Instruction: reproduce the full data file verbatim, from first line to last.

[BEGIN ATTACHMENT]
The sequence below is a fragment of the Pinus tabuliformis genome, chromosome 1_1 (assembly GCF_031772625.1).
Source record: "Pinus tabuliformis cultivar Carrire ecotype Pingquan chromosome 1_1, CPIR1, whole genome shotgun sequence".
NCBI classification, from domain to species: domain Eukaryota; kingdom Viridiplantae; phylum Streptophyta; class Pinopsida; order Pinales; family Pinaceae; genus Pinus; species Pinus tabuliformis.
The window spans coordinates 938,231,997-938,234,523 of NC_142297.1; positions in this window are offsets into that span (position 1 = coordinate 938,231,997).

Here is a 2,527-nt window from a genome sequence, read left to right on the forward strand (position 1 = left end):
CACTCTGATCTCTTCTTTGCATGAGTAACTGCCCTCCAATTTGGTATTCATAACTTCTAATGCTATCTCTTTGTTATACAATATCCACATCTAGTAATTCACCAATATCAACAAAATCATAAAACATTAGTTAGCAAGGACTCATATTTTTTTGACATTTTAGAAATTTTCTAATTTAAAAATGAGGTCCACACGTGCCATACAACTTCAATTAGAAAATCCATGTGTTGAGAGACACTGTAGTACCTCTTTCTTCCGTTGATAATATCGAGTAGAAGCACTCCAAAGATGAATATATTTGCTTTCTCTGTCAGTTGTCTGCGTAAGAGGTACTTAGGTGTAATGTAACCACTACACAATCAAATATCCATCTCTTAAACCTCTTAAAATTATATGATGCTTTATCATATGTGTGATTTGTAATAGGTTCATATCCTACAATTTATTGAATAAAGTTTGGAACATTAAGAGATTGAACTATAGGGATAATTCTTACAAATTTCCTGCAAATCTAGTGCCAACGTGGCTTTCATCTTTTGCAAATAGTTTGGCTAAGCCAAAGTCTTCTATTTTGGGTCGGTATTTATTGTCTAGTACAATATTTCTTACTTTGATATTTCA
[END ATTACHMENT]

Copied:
The sequence below is a fragment of the Pinus tabuliformis genome, chromosome 1_1 (assembly GCF_031772625.1).
Source record: "Pinus tabuliformis cultivar Carrire ecotype Pingquan chromosome 1_1, CPIR1, whole genome shotgun sequence".
NCBI classification, from domain to species: domain Eukaryota; kingdom Viridiplantae; phylum Streptophyta; class Pinopsida; order Pinales; family Pinaceae; genus Pinus; species Pinus tabuliformis.
The window spans coordinates 938,231,997-938,234,523 of NC_142297.1; positions in this window are offsets into that span (position 1 = coordinate 938,231,997).

Here is a 2,527-nt window from a genome sequence, read left to right on the forward strand (position 1 = left end):
CACTCTGATCTCTTCTTTGCATGAGTAACTGCCCTCCAATTTGGTATTCATAACTTCTAATGCTATCTCTTTGTTATACAATATCCACATCTAGTAATTCACCAATATCAACAAAATCATAAAACATTAGTTAGCAAGGACTCATATTTTTTTGACATTTTAGAAATTTTCTAATTTAAAAATGAGGTCCACACGTGCCATACAACTTCAATTAGAAAATCCATGTGTTGAGAGACACTGTAGTACCTCTTTCTTCCGTTGATAATATCGAGTAGAAGCACTCCAAAGATGAATATATTTGCTTTCTCTGTCAGTTGTCTGCGTAAGAGGTACTTAGGTGTAATGTAACCACTACACAATCAAATATCCATCTCTTAAACCTCTTAAAATTATATGATGCTTTATCATATGTGTGATTTGTAATAGGTTCATATCCTACAATTTATTGAATAAAGTTTGGAACATTAAGAGATTGAACTATAGGGATAATTCTTACAAATTTCCTGCAAATCTAGTGCCAACGTGGCTTTCATCTTTTGCAAATAGTTTGGCTAAGCCAAAGTCTTCTATTTTGGGTCGGTATTTATTGTCTAGTACAATATTTCTTACTTTGATATTTCA